14 Aug

Edinburgh International Book Festival

Time for books and letters in the city

Literature has been an important part of the Edinburgh’s history. In fact, the capital of Scotland was designated the first UNESCO City of Literature in 2004. It was not a casuality, during its history Edinburgh has seen lots of writers and it has been scenario of several novels. Indeed, every single corner in Edinburgh has its magic and the city is full of book shops.

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As a part of this love for the literature, the Edinburgh International Book Festival began in 1983 and is one of the most important events every summer. Although it was biennal at first, the Book Festival became yearly in 1997. Nowadays, Charlotte Square, sited in the New Town, is the Festival’s home and its gardens are transformed into a tended village with a really nice atmosphere which are visited by around 200.000 people every year.

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The Festival is one of the most famous festivals of its kind in the world and includes a high profile debates and discussions series. Workshops, storytelling, panel discussions or book signings are some of the activities of the festival. Also, writers from all over the world are involved on it in forums in which readers can exchange thoughts and opinions with them.

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10 Aug

Old Tolbooth

The frightenest building in Edinburgh

Sited close to the Saint Giles Church, this building served as a booth for collecting fees and as a prision. Also, the Council of Edinburgh used to meet on Tolbooth. It was the frightenest building in the city during 400 years because it was not only a prision but also a place where public executions took place.

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Although it is not very clear when it was built, the first mention in documents dates from 1386. After several burnings of the city by the English kings during the 14th century, Robert II King of Scotland, granted Edinburgh with a charter to construct several buildings in the city, being the Tolbooth one of them. It was also used as a Parliament of Scotland during 50 years during the 15th century.

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During Mary Stuart reign, this building was used basically as Edinburgh’s main prision which was unfamous for its unhealthy conditions. The Parliament of Scotland moved out of the Old Tolbooth to the new Parliament Hall in 1639.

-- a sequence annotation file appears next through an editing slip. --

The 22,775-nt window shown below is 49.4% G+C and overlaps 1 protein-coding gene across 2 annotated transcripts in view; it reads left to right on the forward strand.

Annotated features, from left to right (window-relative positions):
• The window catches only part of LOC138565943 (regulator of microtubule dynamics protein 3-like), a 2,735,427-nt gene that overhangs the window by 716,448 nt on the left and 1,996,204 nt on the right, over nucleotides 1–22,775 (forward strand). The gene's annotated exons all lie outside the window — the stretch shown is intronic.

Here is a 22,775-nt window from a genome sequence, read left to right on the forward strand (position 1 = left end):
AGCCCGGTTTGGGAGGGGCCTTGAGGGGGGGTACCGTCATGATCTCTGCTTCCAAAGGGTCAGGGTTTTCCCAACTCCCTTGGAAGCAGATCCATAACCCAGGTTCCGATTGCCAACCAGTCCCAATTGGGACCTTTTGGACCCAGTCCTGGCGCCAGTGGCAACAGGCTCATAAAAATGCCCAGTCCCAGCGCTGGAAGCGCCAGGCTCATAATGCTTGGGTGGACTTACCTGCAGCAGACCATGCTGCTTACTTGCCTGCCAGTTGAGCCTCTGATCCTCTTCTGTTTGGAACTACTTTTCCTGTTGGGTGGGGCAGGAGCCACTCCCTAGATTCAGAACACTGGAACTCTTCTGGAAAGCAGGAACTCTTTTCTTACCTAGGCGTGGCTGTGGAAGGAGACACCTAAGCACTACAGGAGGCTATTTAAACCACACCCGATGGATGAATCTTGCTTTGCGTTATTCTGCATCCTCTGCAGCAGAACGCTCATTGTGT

29 Jul

Edinburgh is already available

Today we are proud to introduce Timeline Trip Edinburgh. The perfect app to discover Edinburgh through the historical maps and find out how the city has evolved and why it is World Heritage. Available in Android and iOS (tablet and smartphone)

Travel through time and get to know Edinburgh in a different way. Use GPS and walk the old maps to discover the secrets, legends, characters, pubs and stories from different eras of Edinburgh, The Stuart’s, The Union of the Crowns, the Scottish Enlightenment, the Industrial Revolution in Scotland or XXI century Edinburgh.

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Discover the secret Edinburgh and understand why it is World Heritage.

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25 Jul

Guildhall, The City Hall of London

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Guildhall is the home of the City of London Corporation and has been the centre of the City government since the Middle Ages. “Guild” is said to derive from an Anglo-Saxon word meaning payment, so “guildhall” was probably a place where citizens would pay their taxes.

Guildhall  Timeline Trip London

Built in the site where the largest roman amphitheatre of Britannia used to stand (the outline of whose arena is marked with a black circle on Guildhall Yard) the current building was completed in 1440. Beneath it lie the largest medieval crypts in London thought to be from the 13th century, so it is likely that an earlier guildhall existed on the same place.

The stone building survived the Great Fire of London but it had to be partially restored with a new flat roof in 1670. In 1866, it was replaced by a more medieval-looking wooden roof that, in 1954 after the Second World War, had to be replaced again. The Great Hall has been the setting for famous state trials, including that of Lady Jane Grey in 1553, and has several monuments to national heroes like the Duke of Wellington, Admiral Lord Nelson or Sir Winston Churchill.

Guildhall  Timeline Trip London

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05 Jul

Sweeney Todd, the demon barber of London

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The demon barber of Fleet Street

According to legend which first appeared in 1846 in a story titled The String of Pearls, Sweeney Todd was a barber believed to have murdered more than 150 of his customers at his barber shop situated at number 186 Fleet Street. Once they were sat in his barber’s chair, he cut his victims throats from ear to ear and dispatched them by pulling a lever which made them fall backward down a revolving trapdoor into the basement of his shop where he stealed all their valuables.

Helped by his lover Mrs Lovett, who ran a pie shop in nearby Bell Yard which was connected to Todd’s barber shop by a secret underground passage, she assisted him in disposing of the bodies by baking their flesh into meat pies and selling them to the unsuspecting customers of her pie shop.

A String of Pearls or The Friend of Fleet Street (1847), Britannia, Hoxton.  Sweeney Toddsweeney_todd 01, Timeline Trip London sweeney_todd_fleet_street_19th_century, A String of Pearls or The Friend of Fleet Street (1847), Britannia, Hoxton.  Sweeney Toddsweeney_todd 01, Timeline Trip London

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